• Reply Paul Dec 3,2017 8:03 pm

      Dear Brigid, yes thank heavens that people came to realise this was just a disease and not a punishment. I do think in many ways there is hope for humanity… so many ordinary people are waking up to the machinations of the powerful and the stupidly of the prejudiced. I don’t know if we can do much about it but at least we are aware! I had never heard of the Dallas Buyers Club but it sounds a great film (just looked it up). And I liked John Hurt (so sadly missed- he could do no wrong as an actor) in The Naked Civil Servant. Have you seen the second part he made about 20 years later… An English Man in New York…and of course the Sting song after the period in Quentin Crisp’s life? Love Pxx
      PS lucky you. I have never seen the Eurythmics live.. I was a massive fan and would have loved to!

      • Reply BRIGID GALLAGHER Dec 3,2017 8:47 pm

        I did not know there was a follow up to the Naked Civil Servant Paul. I hope you get to see The Dallas Buyees Club. It highlights some of the inhumanity that affected so many souls. Fabulous acting from Matthew and Co. X

        • Reply Paul Dec 4,2017 11:51 pm

          Hi Brigid, it is very good and has John Hurt reprising the role of crisps life after the success of his book the naked Civil Servant. I have looked on you tube to see if it was there but there is only a German language version,,, so unless you speak German! Px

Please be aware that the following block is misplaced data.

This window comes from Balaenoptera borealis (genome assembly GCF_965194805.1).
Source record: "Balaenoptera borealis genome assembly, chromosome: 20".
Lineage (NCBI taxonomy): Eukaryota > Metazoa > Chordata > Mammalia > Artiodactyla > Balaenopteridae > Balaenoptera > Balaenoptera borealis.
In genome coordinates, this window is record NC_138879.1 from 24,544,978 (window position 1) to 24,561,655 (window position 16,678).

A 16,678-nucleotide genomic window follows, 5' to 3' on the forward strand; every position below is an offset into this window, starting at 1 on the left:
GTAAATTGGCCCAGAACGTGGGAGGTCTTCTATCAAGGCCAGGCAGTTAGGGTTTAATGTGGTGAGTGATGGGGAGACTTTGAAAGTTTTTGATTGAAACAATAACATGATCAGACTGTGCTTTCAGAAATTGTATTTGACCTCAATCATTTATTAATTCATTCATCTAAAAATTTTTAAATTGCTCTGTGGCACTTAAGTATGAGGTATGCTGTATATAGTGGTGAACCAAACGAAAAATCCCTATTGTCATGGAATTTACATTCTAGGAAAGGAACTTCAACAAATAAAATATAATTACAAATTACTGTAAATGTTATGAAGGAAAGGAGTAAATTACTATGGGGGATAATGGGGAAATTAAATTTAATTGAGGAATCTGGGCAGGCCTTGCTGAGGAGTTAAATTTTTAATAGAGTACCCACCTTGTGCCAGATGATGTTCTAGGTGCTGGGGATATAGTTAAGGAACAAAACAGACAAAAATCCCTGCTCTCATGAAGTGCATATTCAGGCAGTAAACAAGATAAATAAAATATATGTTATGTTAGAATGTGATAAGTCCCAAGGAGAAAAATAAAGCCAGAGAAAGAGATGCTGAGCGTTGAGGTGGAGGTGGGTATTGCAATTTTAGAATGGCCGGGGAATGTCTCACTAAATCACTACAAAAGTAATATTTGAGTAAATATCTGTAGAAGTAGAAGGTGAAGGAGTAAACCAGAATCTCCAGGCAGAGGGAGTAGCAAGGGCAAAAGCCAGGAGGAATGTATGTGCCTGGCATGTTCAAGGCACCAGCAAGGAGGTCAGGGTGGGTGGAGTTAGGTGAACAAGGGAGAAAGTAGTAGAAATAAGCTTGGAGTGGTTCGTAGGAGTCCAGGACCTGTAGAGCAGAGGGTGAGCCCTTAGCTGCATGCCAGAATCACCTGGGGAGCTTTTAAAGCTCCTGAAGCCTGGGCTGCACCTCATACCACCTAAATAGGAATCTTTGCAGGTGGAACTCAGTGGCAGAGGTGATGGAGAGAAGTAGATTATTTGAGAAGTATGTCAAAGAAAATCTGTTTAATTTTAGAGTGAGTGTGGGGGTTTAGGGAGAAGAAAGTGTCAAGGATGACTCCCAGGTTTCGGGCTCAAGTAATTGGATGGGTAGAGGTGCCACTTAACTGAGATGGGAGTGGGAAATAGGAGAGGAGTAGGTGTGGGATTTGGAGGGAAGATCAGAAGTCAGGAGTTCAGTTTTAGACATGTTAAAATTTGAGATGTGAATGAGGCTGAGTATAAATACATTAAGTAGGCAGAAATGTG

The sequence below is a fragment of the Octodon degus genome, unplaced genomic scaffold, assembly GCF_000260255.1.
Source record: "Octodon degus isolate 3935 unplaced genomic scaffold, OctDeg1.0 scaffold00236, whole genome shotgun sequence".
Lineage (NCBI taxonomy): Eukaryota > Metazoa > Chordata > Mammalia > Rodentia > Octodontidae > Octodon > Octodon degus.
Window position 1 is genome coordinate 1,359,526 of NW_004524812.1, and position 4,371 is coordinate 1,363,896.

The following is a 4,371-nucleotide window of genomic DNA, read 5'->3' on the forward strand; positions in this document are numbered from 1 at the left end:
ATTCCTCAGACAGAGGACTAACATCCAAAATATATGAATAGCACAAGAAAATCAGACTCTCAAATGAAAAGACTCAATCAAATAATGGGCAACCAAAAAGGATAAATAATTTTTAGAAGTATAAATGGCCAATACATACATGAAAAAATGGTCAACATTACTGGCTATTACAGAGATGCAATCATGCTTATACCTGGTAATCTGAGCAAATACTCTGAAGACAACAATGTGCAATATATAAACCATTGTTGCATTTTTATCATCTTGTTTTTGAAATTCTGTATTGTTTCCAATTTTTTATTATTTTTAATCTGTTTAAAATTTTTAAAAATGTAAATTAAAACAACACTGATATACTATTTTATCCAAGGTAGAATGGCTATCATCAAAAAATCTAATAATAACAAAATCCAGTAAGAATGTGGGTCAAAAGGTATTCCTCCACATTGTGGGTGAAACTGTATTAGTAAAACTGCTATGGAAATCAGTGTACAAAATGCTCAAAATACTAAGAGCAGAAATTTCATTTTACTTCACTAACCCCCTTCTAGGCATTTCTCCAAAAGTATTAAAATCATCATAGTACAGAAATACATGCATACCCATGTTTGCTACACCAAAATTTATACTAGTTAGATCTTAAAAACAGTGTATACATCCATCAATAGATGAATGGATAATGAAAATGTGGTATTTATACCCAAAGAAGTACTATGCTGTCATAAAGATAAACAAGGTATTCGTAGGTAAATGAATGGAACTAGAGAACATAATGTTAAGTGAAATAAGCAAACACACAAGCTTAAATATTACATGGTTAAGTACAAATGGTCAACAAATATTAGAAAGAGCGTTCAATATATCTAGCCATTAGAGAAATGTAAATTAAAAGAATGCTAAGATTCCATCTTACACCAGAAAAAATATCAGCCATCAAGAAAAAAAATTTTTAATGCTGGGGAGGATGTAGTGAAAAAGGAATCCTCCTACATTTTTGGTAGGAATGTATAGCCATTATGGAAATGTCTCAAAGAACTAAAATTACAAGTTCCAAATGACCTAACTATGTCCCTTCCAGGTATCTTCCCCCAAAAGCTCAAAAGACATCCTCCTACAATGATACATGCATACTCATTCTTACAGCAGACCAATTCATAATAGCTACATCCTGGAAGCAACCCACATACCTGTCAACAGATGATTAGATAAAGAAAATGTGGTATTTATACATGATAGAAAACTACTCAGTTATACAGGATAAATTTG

5. Reply D. Wallace Peach Dec 3,2017 12:15 am

    Not the “Anything but Books Tag” I expected, Paul, but a post well worth reading. I remember the tragedy of AIDS unfolding in the 80’s and the horrible dismissal of human lives. The failure to address this virus around the world today perpetuates the despair. I remember when the first housewife died, the little boy who contracted the disease through a transfusion, and the movie Philadelphia that brought the human story to mainstream America. All of it so heartbreaking. Thanks for sharing this important reminder.
    And thanks for the lovely song. Annie Lennox is something wonderful.

    • Reply Paul Dec 3,2017 7:44 pm

      Thanks Diana, it is a pretty heartfelt piece because it speaks not about what happened so much as how things occur both in nature and the way the world reacts. And what it might portend for our future as a species. I find it amazing in such a relatively short space of time they were created highly successful antivirals to combat a disease they only identified in the early 80s. Then I wonder why are people still dying in less fortunate parts of the world. Annie Lennox is a brilliant artist and she has a heart too. And as for the ‘anything but books’ tag… well to be fair I didn’t talk about books! Px